The Algona Republican from Algona, Iowa on August 5, 1891 · Page 8
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The Algona Republican from Algona, Iowa · Page 8

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Algona, Iowa
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Wednesday, August 5, 1891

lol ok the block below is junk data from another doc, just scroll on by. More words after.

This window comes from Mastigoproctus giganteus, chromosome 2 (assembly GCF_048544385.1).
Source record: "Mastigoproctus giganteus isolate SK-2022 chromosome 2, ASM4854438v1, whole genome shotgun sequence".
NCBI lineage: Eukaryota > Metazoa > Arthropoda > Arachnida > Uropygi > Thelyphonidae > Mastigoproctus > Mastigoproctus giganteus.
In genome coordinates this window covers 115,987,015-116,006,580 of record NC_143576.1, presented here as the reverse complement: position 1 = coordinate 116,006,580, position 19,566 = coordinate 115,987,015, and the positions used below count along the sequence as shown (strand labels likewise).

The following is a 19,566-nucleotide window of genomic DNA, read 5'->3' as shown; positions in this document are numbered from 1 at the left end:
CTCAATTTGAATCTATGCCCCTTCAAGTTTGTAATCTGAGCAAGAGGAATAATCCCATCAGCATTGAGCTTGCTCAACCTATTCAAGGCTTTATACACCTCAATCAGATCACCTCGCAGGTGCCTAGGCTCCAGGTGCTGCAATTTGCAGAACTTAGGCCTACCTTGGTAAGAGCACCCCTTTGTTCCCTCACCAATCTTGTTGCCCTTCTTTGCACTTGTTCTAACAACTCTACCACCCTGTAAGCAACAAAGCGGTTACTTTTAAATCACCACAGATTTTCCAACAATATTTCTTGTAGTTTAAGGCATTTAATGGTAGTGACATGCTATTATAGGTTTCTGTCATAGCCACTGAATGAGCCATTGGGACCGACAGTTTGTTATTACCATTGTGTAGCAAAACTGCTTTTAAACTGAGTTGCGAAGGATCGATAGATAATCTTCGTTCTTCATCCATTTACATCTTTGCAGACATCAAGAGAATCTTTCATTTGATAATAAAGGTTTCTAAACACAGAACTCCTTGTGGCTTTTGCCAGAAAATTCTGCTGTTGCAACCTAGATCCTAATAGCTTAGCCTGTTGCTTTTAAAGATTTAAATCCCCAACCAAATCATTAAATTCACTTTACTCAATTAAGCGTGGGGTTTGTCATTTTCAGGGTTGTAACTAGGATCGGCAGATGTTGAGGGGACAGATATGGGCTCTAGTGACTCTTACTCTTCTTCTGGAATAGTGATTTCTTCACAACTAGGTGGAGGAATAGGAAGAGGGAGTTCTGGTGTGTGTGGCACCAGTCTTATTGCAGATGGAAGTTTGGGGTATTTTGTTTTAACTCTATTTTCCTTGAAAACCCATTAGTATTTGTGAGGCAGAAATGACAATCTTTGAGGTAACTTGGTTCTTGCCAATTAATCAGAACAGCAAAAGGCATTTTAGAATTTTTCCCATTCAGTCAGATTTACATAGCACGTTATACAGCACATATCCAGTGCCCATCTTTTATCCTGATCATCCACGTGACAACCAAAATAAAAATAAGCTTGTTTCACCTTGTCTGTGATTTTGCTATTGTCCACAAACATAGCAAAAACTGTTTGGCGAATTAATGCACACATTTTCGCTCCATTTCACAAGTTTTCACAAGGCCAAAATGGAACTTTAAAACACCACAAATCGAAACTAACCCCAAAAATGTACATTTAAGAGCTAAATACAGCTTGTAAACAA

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AfiWSPAJ»BR .* wMjr from th. r directed to hl« name or whether li» ornot, la rosponalMfi for the pay. L gelded that retnatnc to fftku news lcate from ili« posmfffc". o- r nip fttttt'cftvlnftthem uncalled ti,,-. »prtmt fan •-" JJJT»lrtlOSA-« FkAUU. - ' - observations on the transit 01 Mercury, recently taken at the Lick Observatory, the diameter of that plane) J* given as 2,960 miles. THE government of Peru has issued a decree restricting the feast days, some times numbering four a week, and in lettering with the loading of vessel ftttd other work. WHAT is the matter with Binning*- haui, Ct? It has a district with five hundred inhabitants in which there hat not been a child born in nine years. Ai ", Consequence the ward school wil ilkely be closed. PREPARATIONS for the World's fai are making progress. Twenty-nint, •tates have appropriated $2,095,000 for representation. Twenty-four foreign ' nations have officially accepted the in Station to participate. GKRMAN capitalists are said to be •eeking investments in the Unitec States, .and a large amount of German capital is likely to come here, A New Mexican mine has just been purchased by a Berlin syndicate for $1,000,000. THE accounts differ, but the latest reports are that the sealers in Bearing sea have found the occupation too hazardous and are giving the seals a vacation. The modus vivendi seems to be demonstrating its right to existence. THE Chilian president, Balmaceda, does not possess the black hair anc •warthy face that are characteristic oi jBaost Chilians. He is, on the contrary, as fair of countenance as any man oj Anglo-Saxon descent, and his hair is auburn. . MOKE than five thousand ladies in 'England are competing for the prizes •offered for a design for the best cycling costume, the best shooting costume, the best golf costume, the best walking cos- , tnme, the best tea gown and the best outdoor cloak IT may be a hardship, but rich Amer- [icansmust get along with American- built yachts. The act prohibiting the sailing of a foreign-built vessel under the American flag was made a law by the signature of George Washington, and it is still a good law. MANY years ago an ocean steamship- rnade only ten or twelve revolutions of the engine, using only five pounds of steam pressure. With this she averaged about eight knots. High-powered ships Of the present day use thirty-six times this pressure and make seven times the revolutions. Their speed is only two and a half times as great. A HEBREW, protesting against the 'cruelties to his people in Russia, says that if the powerful Christian nations combined would earnestly protest against the outrages perpetrated on this ancient people, whose only offense is to worship God in accordance with the dictates of their conscience, a sentiment would be awakened which Russia could not ignore. ^ Gov. HOGG, of Tex., announces his .intention of inaugurating a general pursuit of fugitive murderers from that : state, with a view of bringing them back for punishment He has a list of nearly a hundred such fugitives, extending back over many years, whom he has located and proposes to bring to justice. He is so sanguine of success that he predicts there will be a hundred '; hangings in Texas next year. GERMAN-AMERICAN teachers have passed resolutions in favor of abolishing German type on the ground that it unnecessarily increases the labor of .teaching and learning its use. But German-American journalists and literary people do not take kindly to thia proposition and for the very good rea- ; son to deprive German literary work of its peculiar gothic dress would rob it of much of its individuality for the •a-eader and detract from the latter'a f.-pleasure. MRS. MOLLIE HUGHES, a hightly respected widow lady, living near Cara- ernville, Idaho, is afflicted with a unique and most distressing disease. : Little by little the flesh of her entire body is turning to solid bone, or, in other words, she is becoming ossified. The process of ossification has now been going on nearly five years, and , the attending physicians say that it is I only a matter of time when the entire j body of the poor victim will be a solid :bone. It is a rare disease, and the j J>a*hology of it is little understood. I A SOLDIER of fortune who has had an interesting career in the Orient is Col. |Wasson, the first American officer ever ^admitted to the Japanese army. The ; colonel is a tall, distingue and well- fpreserved man. He went into the war |4>f tho rebellion a private and came sut •a major, going afterward to Japan, fwhere his services in reorganizing the ^inikado's army procured him a colonel- l$y. In one of the JUpanese insurrec- ;tiOB8 be was sentenced to be beheaded, jimt he escaped, was restored to favor) |»od is now high iq the mikado's esteem. IT is almost 110 years since Lord IStornwallis delivered up his sword to 'fieu. Washington, at Yorktown, Va., fet a grateful nation has to-day under care 22 people who are drawing euaions for the services rendered by (Wsbaads and fathers in bringing about L *-T freedom of the colonies. Of these 19 arc, the widows and three the awghtere of the hardy pioneers and fttriots wko fought under Gen. Wash•"ton in tho war of the Revolution, ere is but one natural deduction, and ftt is, the old soldiers married very in life and cho*e «.? their ' youni IOWA NEWS-LETTER, The " Aldrioh Collection " and Gen, James M. Tuttle. Correct List of the Prohibition Nomtn«*§ —Othfir Items of General Interest from Various Portions of tho State. fSpeclnl Dfifl Moines Corresponfloflce.l What is known as the "Aldrich Collection" in the Iowa state library is constantly being added to and made more interesting. The collection is a gathering of pictures, autographs, letters, swords and all manner of things that are interesting either as curiosities 3r from their historical nature and importance. The collection was begun in «, private capacity more than thirty years ago by Hon. Charles Aldrich, of Webster City, 'who had a taste for such things. He continued to gather for more than a quarter of a century in his private capacity, and then donated all that he had to the state of Iowa, and the stato has provided rooms and facilities for tho exhibition of the collection. Mr. Aldrich has been three times to Europe, and has letters addressed to himself from almost every livirg distinguished person of the past thirty years. A few clays ago there was added to this collection the sword which Gen. James M. Tuttle, commander of the Second Iowa infantry, carried over the fortifications of Fort Donaldson in his famous charge. It is a historical fact that he started up toward the works of Donelson with 300 men and got inside the fortifications with less than 150, the other 150 having been mowed down by bullets. The Tuttle papers are very interesting, many of them bearing the autographs of Abraham Lincoln, Edward M. Stan ton, Samuel .J. Kirkwood, U. S. Grant, William T. Sherman, John A. Logan and others. One brief and characteristic letter is as follows: "GEN. TUTTLE—Dear Sir: We arc threatened on every hand. For God's sake send those men as soon as possible. "JOHN A. LOGAN, Brig.-Hen." Gen. Tuttle, after a residence in this city of twenty-five years, has sold his homestead and will remove to Arizona. He enlisted as a captain of volunteers in Van Burcn county, and within thirty days was made a colonel. His financial career since the war has not been successful, and, like many old soldiers, he finds himself in straits for his daily bread. The official report of the acreage of corn in Iowa is that there has "been 748,984 acres more planted this year than last. With the same average yield to the acre as last year this would make an increase of 26,000,000 bushels. The acreage this year is l),3u8,8H. Your correspondent in a recent letter attempted to give the correct names of all the candidates on all the tickets in fowa, but it seems that some of the j names of the prohibition nominees ! were not spelled correctly. The fol- j owing, your correspondent is assured. | s a correct statement of all the nomi- j nees and their localities: I Governor—Isaac T. Gibson, of Salem. Lieutenant governor-J. G. Little, of Dallas. Judtfe of supreme court—Daniel B. Turnev ' if Bennett. •' Superintendent of public instruction—Mrs. I M. H. Dunham, of Burlington. Kailroacl commissioner—C. S. Hart, of Coin. ' Boating on the Des Moines river is ; >ecoming the chief amusement here, i .here being now over two hundred | boats of various kinds devoted to the j aquatic sport. The new and expensive : dam erected recently makes a delight- i ful boating course of about fifteen \ miles. i The most expensive bridge spanning ' any river in Iowa is now being built across the Des Monies river, and is ap- ! jroaching completion. When completed the street car line will be ex- ' icnded directly east to the state fair ' grounds, which are being extensively j mproved for the approaching fair. I Jrank Pierce, the murderer of E. S. i iVishart, was remanded to the grand i tiry without bail, and is in jail await- • ng the meeting of the grand jury. | At the last meeting the city 'council j ordered eight miles of new paving, to be laid with brick, and several miles i of sewerage were ordered. The largest farmer in Iowa is probably II. C. Wheeler, of Sac county, who owns 6,400 acres. He farms all lis land, employing summer and win- er sixty men. He usually keeps 1,000 iattle, 3,000 hogs and 150 horses and mules. He is the largest producer ol imothy seed in the United States. Last ear he raised 10,000 bushels of pop corn, which brought him about $30 per acre. J. S. Test, a farmer residing near Bangor, la., was bitteu by his dog about three weeks ago, causing him no small degree of anxiety. According to custom he shut the dog up during the summer mouths. The dog got out, and going over to a neighboring farmer's soon engaged \n a fight. Upon his return Mr. Test undertook to shut him up, catching him by the tail and pulling him up from under the granary. As the dog got his head from under the granary he bit Mr. Test on the left hand slightly. Since this occurred one of the cows on Mr. Test's farm tied a violent death, and a neighbor pronounced it hydrophobia. Mr. Testttied his dog up then, with the intention of ascertaining whether or not he was inad, but the dog got tangled in the chain and choked to death. Mr. Test's hand is entirely well from the effects of the bite, but after consulting a prominent physician he went east for medical treatment. GOV. B» Will BOIES ACCEPTS. Rao* flat Once More Make the the Governorship »-*uA ?<?*!# B^ 1 ^. Writes aafoimwl to the state democratic comiuittee: • fc fin*' Mdittjhs, In., Juiy aii, igfli.-jonh )b. it Hamilton, Hen*y Stivers o. B. Whitlnff Charles A. ciarft, Nathan French, Jamil P. Donahue, committee, etc.: Gentlemen s Your formal notice of my selection by the detn- owatio party of Iowa as its candidate'forth* office of Rovernor of my state has received th« consideration due so important a subject. Grateful for the honor thus conferred, 1 be« to now assure you and through you tha party you represent of my acceptance of tht nomination so generously tendered. "i dolft* this I am not unmindful of the i». sponsibility the decision necessarily imposes. I know that to assume, theoretically even, tht leadership of a political party in a contest that involves to any extent the well being of a great commonwealth, is a matter of such grave importance that I am sure I should hesitate to accept it if I did not believe the success 6f tht principles it will be my privilege to advocate will promote tho best Interests of tho people ol our state, as a whole. The leading issues that will "divide the electors of Iowa in the coming campaign are easily tood, and so far as tho democratic party IOWA STATE NEWS. |. v ...-, ,.?:••"•'", :•;•;,. Anothfif Mood ftt Cherokee. ' i Cherokee county was visited the dtfeet ttoftoinjf by a disastrous rain and wlttd* itorni on y equaled,by the great flood »f June 23. Two houses, which were moved from their foundations by the former flood, were carried into tha Sioux river and dashed to pieces on the Second street bridge. Many timbers and ruins saved from the former storm were swept into the river and lodged against the bridge, which went out. Two other bridges were also cafrled away. Corn and small grain suffered great damage by being flattened by the rain and winds. iinQtirS uOOClf CMIM. ov tut uo tuu utJujuuruiiQ iiurtY is concerned, its position upon every important question is expressed in its platform in most comprehensive and unequivocal terms. Upon tho absorb.nR subject of tho prohibi. tion or regulation of the manufacture and sale of intoxicating liquors that instrument affirms the right of cities, towns and townships to control tho same as in the judgment of their own citizens, guided by an intelligent understanding of their own wants, they shall deter- zreat w , mine by a vote of the electors thereof. • | f , II justly demands that in cases whore sales " rst day. are authorized the business shall be subjected to carefully guarded regulations which shall among others exact from those engaged in such business an annual license fee of KOO to be paid into the county treasury, and such additional sum as the municipality in which tho same Is carried ou may impose for its own benefit. This proposition is met by our opponents with the single demand that the state shall retain and enforce our present law: a requirement that experience has demonstrated is in conflict with the wishes of a large majority of the citizens of many of tho municipalities of the state, and that cannot possibly be carried Into effect, except through the instrumentality of agencies that are foreign to our system of government and at variance with the fundamental principles ou which it is founded. It is now plain beyond controversy that we must abandon prohibition as a means of controlling tho liquor traffic in many localities in the stato or we must substitute for "a government by the people" in a largo number of our pities unct towns some outside force whose ministers are to be selected by others than those they are commissioned to govern. Between the two it is the imperative duty of every citizen of the state to choose for himself He is willfully blind who has not already discovered that an honest demand Vor the enforcement of this law in localities where public sentiment is strongly opposed to it; a demand that means what is said, and that is not designed to mislead anyone, is a demand for the suppression in part at least, of popular government in every one of these localities, and for the substitution in lieu thereof of a system ttacea at Knoxville. Advices from Knoxville, the seat of the I6wa driving park, convey the intelligence that the new -mile trnek is remarkably fast. Horsemen think it four or five seconds faster than the Washington park track, Chicago. The races at Knoxville open August 11, aontinuing four days. All purses and stakes are $1,000 to ,152,000. It will be a great week's racing. Ladies free the Death of M. W. Walden. M. M. Walden. of Centerville,. died at Washington, where he was holding a federal position. Deceased was well known in Iowa political circles, having served as a member of both branches of the legislature and as lieutenant "•overnor in 1870, which position he resigned to enter congress, where he served two terms. He was also a member of the last Iowa house. Loft tho Safe Open. • Dr. Longshore, a director of a Sheldon bank, was left in charge of the financial institution the other day while the cashier went out to collect some bills. The physician forgot all about his responsible position and left the bank with the safe open to run itself. After several hours the cashier returned, but everything was found intact. The most despotic governments on tho face of the globe. Upon the question of fair and equal taxation of the property of -the stato, of the adoption of measures to guard the elective franchise against improper influences, of the regulation of railroad ami other corporations and the suppression or pools and trusts, of the protection of labor against tho encroachments of capital and the adoption of political measures for the benefit of tho laboring classes, of the obligations of the nation to dependent soldiers of the union army and selection by the masses of representatives i of the states in the most exalted branch of our : national legislature, tho platform of our party ' is a model of intelligent and harmonious con- i elusions to which every democrat can point ' with exultant pride, and which fair minds ' everywhere must concede would, if given the ' force of legislative enactments, promote the i ; public good. j Turning to national questions as presented ' by that instrument we have no less cause for ' gratification. In tho infancy of this republic it was enacted by those who established it that gold and silver should enjoy equal and unrestricted rights in the coinage of our mints. After a lapse of more than eighty years, during all of which the two metals were accorded precisely the same privileges in the monetary Hystem of our government, at a time when ouj people were burdened with enormous national municipal and individual debts, by an act thai was never demanded by the masses and that was thrust upon thorn without any intelligent diaoussion of its merits, silver was deprived of its coinage rights. An aroused people ha-^ compelled a partial restoration of the rights of this metal, but it i& still hampered by statutory provisions that are made in the interest of the creditor, at the expense of the debtor classes. The democracy of Iowa demand that silver shall be restored to its ancient estate under the laws of the n?.*'on. If on account of changed conditions, as some believe, the effect of this will be to reduce the metallic currency of tho country to a silver ! standard alone, or otherwise injure the busi- ! ness interests of the country, the people can be safely trusted to devise some means tc maintaining the two metals in the relative positions assigned thorn by the founders of our government. Upon the subject of tariff reform the position taken is not only in accord with the natural rights of men, but it is especially so with tho best interests of the people of our state. The great industry of Iowa is, and must Continue to be, agriculture, upon the successful prosecution of \vhiuh all other business in the stute is largely dependent. In no possible manner can this industry bo benefited by our present tariff laws. For many years our people have boon unnecessarily subjected to a system of legalized extortion that has restricted our markets and diminished the prices of almost everything we sell, and increased the cost of very much we buy Wo have submitted to this wrong until in seasons of ordinary plenty the products of the soil although bountiful beyond any other country of the globe, are, by reason of th<;ir depressed market value, insufficient to fairly compensate the farmer for his labo,- in producing theca. With united voice the gi-eat west is now thundering in the ears of those who have preyed upon her resources so long, its demand IDT 1*61161. In this struggle for the emancipation of a class to which most of our people belong Iowa democrats are to-day at the front. Secure in their position because they are right, they are destined to act an important part in establishing a reform in our government that shall bring it back to an economical administration of its affairs; blot from our statutes evei-y vestige of law that, indepenC; ent of the iiecessities of tlw government, is made in the interest of individuals or classes as distinguished from tho people at large, and establish as one of its fundamental principles, as euduring as itself, the doctrine, with- the nation HELL AND THE ROAD THERE, TIIEKE are no free passes given on any of the roads that lead to the pit. TUK devil always keeps the hinges of the gate to the pit well greased. THE first mile on the road to hell looks as though it led straight to Heaven. PKOPLE who are ou their way to Heaven never stop to try to prove that there is no hell. IF the devil couldn't make a lie better looking than the truth, the way to the pit wouldn't be BO crowded.—Eam'a Bora. out which republics cannot endure, that the right of taxation limited to public needs alone i and cun never be exercised to promote the welfare of one class, at the expense of another. HO'tACE BOIES. THE GODDESS MUST GO. Mint Director Leech .Favors a Change In tho Medallion oil Small Coins. WASHINGTON, July 27.—Mr. Leech, director of the mint, is about to make a decided change in the dimes, quarters and half-dollars of the United States. With this in view he has ustructed the engravers at the Philadelphia mint to prepare new designs for the approval of the secretary of the treasury which will insure uniformity in the subsidiary silver coin. Instead of the sitting figure of the- goddess of liberty which now is on the obverse side of these pieces Director Leech wants a medallion similar to that which, now adorns the si) ver dollar. but SHARP POINTS. SOME men will keep everything their distance.—Pittsburgh Post. To CONFIDE too much is to put your lemon into another man's squeezer. IT is astonishingly easy to endure trouble when it is in somebody else's family.—Somerville Journal. THE worst thing about life is that there are so many who are too old to start over again.—Atchisou Globe. IF all the people knew whafe they were talking about there woijktn't be nearly so much ^aid -4* ijxera Joiwaal. , Iowa Pharmacists. State Pharmaceutical associa- , u.wu *n session 'at Spirit Lake elected officers for the ensuing year as follows: A. A, Bi-odle, of Waverlji, president; A. C. Hinchman of Red Oak, Fletcher Howard of Sheldon, and A. W. Dyer of Rockwell vice presidents; E-sa Upson, of Marahalltown, secretary; J. B. Webb, of Da Witt, treasurer; T. W. Route of Dubuqus, F. E. Houghton of A-flel, and E. A. Aldrich of Oreston, executive committee. A Heavy Htorm. During a thunderstorm near Corwith Mr. Burtis had his barn burned with five horses, hay, grain, machinery, etc. Peter Nilson's barn was also struck and three or four horses killed. Several others had stock, cows, hogs, etc., struck, killed or injured. Heavy rain and some wind accompanied the storm, buC crops were not materially damaged. Crops Kuiiied l>y a Storm. Reports received at Des Moines from various points in central Iowa showed great damage had been done to the oats crop by a severe wind and rainstorm. Only a few farmers had harvested a portion of their oats, but the loss could be said to be general, almost total, and to aggregate millions of dol- lat-s. NOWH in llriof. Burglars secured $500 in plunder from Dunkle's drug- store and Gregg's furniture store at Oilman. Insurance companies that suffered losses in the Southerland cyclone were ssaid to be paying- them promptly. A bulletin issued by the state agricultural department said the crop prospects of the state continued to be encouraging. Mrs. John Gaffney died at Marshalltown . under circumstances indicating that she had been poisoned by mor° phine. A storm did great damage to the crops in the vicinity of Fail-field. Oats were laid flat and would have to be cut by hand. The Fourth District Veteran association, augmented by all of the old soldiers in northern Tbwa, held a three- days' reunion at Clear Lake. Fire destroyed the shingle mill of S, & J. C. Atlus at Fort Madison. Loss, $30,000; no insurance. Mrs. Lucy Boardman Gray, for fourteen years matron of the hospital for the insane at Independence, died from heart disease. Tho Burlington Airship Company which was organized some two months ago to build and operate the celebrated Pennington airship, the capital stock being $10,000,000, has been dissolved. Howard Cunningham, of Knoxville, has riold the trotting stallion Advance to a Mr. Nuttall, of Michigan, for S'J5 000. Twenty-five northwestern Iowa shippers have decided to sue the Northwestern Railroad Company to return money paid as discriminating rates during- a term of years. Mrs. Johnson, att agpd lady, and her grandchild were killed by tho cars at La Moille. Deputy Sheriff Carney fatally shot an unknown insane man who got off the train at Anthon and was terrorizing tha town. At Cedar Falls fire destroyed a barn and Its contents belonging to C. T. Round. Loss, .$0,000; insurance, #1,500. At a mass meeting in Keokuk it was decided that the city would build a high bridge across the Mississippi river, connecting Keokuk with the Illinois shore, exclusive of the railway bridge. The Methodist church and three houses at Battle Creek were struck by lightning and one house was totally d« strayed and the tfthers badly damaged Two horses were killed. Mrs. Alice Billiard and her brother, A. M. Waddell, of Sioux City, were adjudged insane and sent to the state asylum. Tho woman became violently insane when she heard of her brother's lunacy-two days before. James Condon and Henry Friedley, two farmers living near Boone, were buuti»|jr when Friedley's gun was ac . cideatally discharged, the ball nen- etrating Condon's back and going tki-giu^'U one lung, causing his " " —:-... 0«f«> i *«(* * IfWUttPer ttudti* tettve the ttcpubllcan National Commit- tee-Clrti-Knoft to A((S« us (fflfcfaitifcri tut the I'regcnt-^A. Fall Alftetltig of th* Committee to He Mold Jtt NovcmtiAr. , , WAsmNGTosr, Juty 80: -^.enator Matthew Stanley Quay Is quit of the re* publican national committee, both as chairman and a member from I J etin» sylvania^ The members of the executive committee didn't know when they Mfct Wednesday night whether he would insist on his resignation or not. But when hfe Rave them a copy of a letter he had sent to Chairman Andrews, of the Pennsylvania republican state commit* tee, resigning from the national committee they knew he had finally decided to go. The letter to Chairman Andrews bore date of Wednesday, which showed that Quay had not fully made up his mind until the last moment it was as follows: "WASHINGTON, July 29.-Hon. J. Slout Fassett, Secretary of the National Republican Committee--Dear Sir,: This is to apprise you that 1 have , to-day forwarded to Hon. William Andrews, chairman of the republican state committee of Pennsylvania, my resignation aa B member of the republican national committee from the state. Yours truly, "M. S. QUAY." With this before them there was nothing for the .members of the executive committee except to acquiesce in his retirement from the chairmanship. They had not the power to accept the resignation so they tabled it till the national committee meets. By virtue of Quay's resignation Vice Chairman Clarkson became acting chairman of the committee, and to keep the record straight he was elected chairman of the executive committee. This does not mean that he cares to. succeed Quay, but leaves him several months to determine whether he cares to accept the responsibilities of the position until the next national convention meets, for the national committee will undoubtedly elect him if he will accept. Before adjourning the following resolution was adopted: "Resolved, That wo accept against our judgment and much doubt as to the wisdom and expediency of it for tho party's Interest the action of Senator Quay, his resignation as chairman i and member of the national committee. In lubmitting to it, with so much reluctance and ! regret, we desire to express from our own knowledge of the facts of his pro-eminent swvice to the party our sense of the deep obligation under which he has placed ' the republican party and the cause of good government and patriotism in the United States. He undertook the leadership of a doubtful : cause in a time when the republican party was I disheartened and the democratic party confl- | dent in tho power of supreme control in the government and in the nation, and when the odds of the contest were against .our party, and by his matchless power, his unequaled skill in resources, his genius to command victory, won for his party an unprecedented victory in the face of expected defeat. We know,as no one else can know, that the contest which he waged was one of as much honor , and fair methods as it was of invincible power j and triumphant victory, and that it was won largely by the power of his superior generalship and his unfailing strength as a political leader. In the great contest of 1888, in tho months of severe effort, and during years of close personal association with him wo have learned to know tho nobility of the man and we desire in this conspicuous manner to place on public record for the present and for tho future, as an enduring answer to tho partisan assaults of a defeated enemy, our testimony in appreciation of his public services and his personal worth." Col. Dudley's resignation as treasurer was also presented and it was accepted, as the executive committee had this power. His services were also eulogized by his associates. Chairman Clarkson was authorized to name some one to take Col. Dudley's place as treasurer. Garrett A. Hobart, of New Jersey, was chosen vice chairman in Clarkson's place, and the choice of William J. Campbell to succeed George R. Davis as a member of the national committee from Illinois was recorded. At the day session the usual resolution authorizing the acting chairman and the secretary to call together the national committee was passed. The meeting will be held in Washington in November and will be early enough to insure a convention the fore part of May if desired. This was -the. sum of the day's business. There was, however, a great deal of discussion about the next campaign and the need of early organization. The work of the league clubs and their relation to the national committee was mapped out satisfactorily. „ „ Of the thirteen members of t^he committee there were present but seven— namely: Chairman M. S. Quay, of Pennsylvania; Vice Chairman J. S.' Clarkson, of lowa^Secretary J. S. Bassett, of New York: Treasurer W. W. Dudley, of Indiana,; Samuel ltessend,en, of Connecticut; Garrett A. Hobart, of New Jersey, and J. M. Haynes, of Maine. Col. Scott, of Omaha, Neb., made a glowing speech in favor of holding the next republican national convention in that city. A largo mass of correspondence was laid before the committee for discussion. Many active politicians in. different parts of the country had suggestions to make and conclusions to draw from the outcome of the last congressional ' election. Some pointed out the dangers of the alliance movement in their state and submitted ingenious plans to meet its threatened inroads on republican party strength, and others referred to various grievances and causes of dissatisfaction among republicans which might be overcome by proper treatment, All of these communications that appeared to be of value were carefully considered, and particular attention was enlisted in behalf of an elaborate table analyzing in detail the last vote of the congressional election. Fuuerul of the St. Maude Victims. I PARIS, July 80.—Immense crowds of people, estimated at 35,000, gathered Wednesday afternoon at St. Mande to Witness the funerals of the victims of the terrible railroad disaster on Sunday last. The crowds assembled were S.Q great that it required the presence of the prefect of the department of the Seine and a strong detachment of troops to keep the route of the funeral procession clear. There were twenty-four h^Arses ip the black line which led from the town hall to tb.e eemfiteEK, and, Of mourpierf to tUe erave * ' .*"*''* .. In the fiennntlotial .Jtcillftf,t'*b»bo*n Mttfctaf fried at Oolnmbun, o. ,, -_.,ttMfitr£t, O.| July ?0*- i -Wi]liam «f» Ellibtt, (the fofmer proprietor and eel* lid* of the SuMay Clpmi, Wiib, with' I hU toother, K J. Elliott, killed Albert 0. Osbdfn, a reporter of the Sundriy World, and W* MugheSi ft bystander, ' besides wounding a number ol people, during a shooting affray on High .street, Jn thia city» on the afternoon of February 28, last, has been convicted of murder in the second degree. The trial has been In progress since May 11. The crime was the direct result of personal journalism. The verdict is no surprise, as the long siege of the twelve men in their room had given out the impression that there was some doubt as to the grade Bf the crime. There was a great crowd in and around the courtroom in anticipation of the verdict As soon as the people saw the jury appear the crowd in thd hall made a break for the criminal courtroom door. While all this was going on the great crowd was as still as death,, only an occasional "Sh-hl" admonishing some of the crowd to keep still being heard in the room. Before the verdict was announced Judge Pugh cautioned the audience not to make any demonstration. He said to them that they must make no sign or noise whatever. But when the verdict was read they forgot the admonition of the court so far as making noise was concerned, for there was a perfect roar of conversation, and the court crier rapped for order till he could follow tho judge's order and adiourn the court till next Saturday. When the clerk began to read the verdict there was a highly sensational scene. When Mr. Mitchell read the "indictment for murder in the first degree," Mrs. P. J. Elliott thought that meant guilty of murder in the first degree, and partially raised up and made a suppressed scream. She then fell back into her chair. As the clerk reached the words "guilty of murder in the second degree" Miss Marony arose, gave vent to a wailing cry and and then fell back in a fainting fit. Mis. W. J. Elliott was very pale, but made no demonstration. Attorney Ernhart caught Miss Marony as she fell back, $hen started for some water in the jtfack room. W. J. Elliott had his youngest boy in his lap, and when the verdict was being read he covered the child's eyes and mouth so he would not see or make an outcry. When Miss Marony fainted the defendant turned to her and gave some instructions about what to do With her. Neither Mrs. W. J. Elliott nor the children made any demonstration at all. Miss Marony wa!s taken into the judge's private room, where she soon revived and left with the remainder of Elliott's relatives. As the verdict of the jury was read Elliott became so enraged that he pulled the Grand Army of the Republic button from the lapel of his coat and threw it spitefully in the direction ol the jury. The emblem went bounding from place to place and finally rested on a raised disk under Juror Aubert's chair. Mrs. Elliott did not slaed a tear, but the excitement was so great that she probably could not realize at the time what the verdict meant. The children all began to cry when Miss Malony fainted. The scene was a most heartrending one and brought tears to the eyes of Foreman Pegg, while the other members of the jury bowed their heads in mournful silence. By the laws of Ohio murder in the second degree is punishable by life imprisonment, the court having no alternative in the matter. . Notice of a motion for a new trial was made and so sentence was not passed. Court fixed next Saturday as the time for hearing arguments on the motion for a new trial. Elliott's crime was the direct result of personal journalism. Osborn, of the murdered men, prietor of the Sunday the Elliotts published Capital. Both (sheets sensational ordwr and business way. The a great deal of space in respective sheets to personal of each other, and this created an exceedingly bitter enmity between the Ell'liotts and Osborn. While the streets were crowded with spectators of the Washington birthday parade the meo met. The Elliotts claimed that Osborn began hostilities, but this was not established, nor was it proved that he was even armed. W. J. Elliott opened fire upon Osborn with a revolver, whereupon the latter ran, W. J.-and Perry Elliott pursuing and firing at him until he fell. Then W. J. Elliott, standing over him, shot him again so that he died. A bystander, Mr. Hughes, who had been superintendent of the asylum of imbeciles, was shot in the eye and killed by a stray bullet, and two others were wounded slightly. There was for a time danger that the Elliotts would be lynched, but no demonstration was made against the jaiL Publiu feeling has been high during the entire trial, and while the mass of the public desired a conviction Elliott had mauy friends who sought to influence the case in, his behalf. Threatening letters from anonymous writers have been sent to the judge and prosecutor, telling them not to go too far in their eff9Tte to convict the prisoner. one was the pro- World, while the Sunday were of the rivals in a editors gave their abuse Hopolettgly NEW YOKK, July 39.— Dr. Henry T Helmbold, the famous buchu man, who was created with having piled up a fortune of 810,000,000 by the sale of his patient medicines l is once more iu a madhouse. Chained at the wrists and with shackles on his ankles, he was taken from his home at Long Branch and conveyed to the insane asyluni at Trenton, U. J. He is sum in a straitjacket, % raving maniac. It is the tan** within to* last twenty that the doctor's family feag compelled to place Jjfcn, ujjd,er r* j}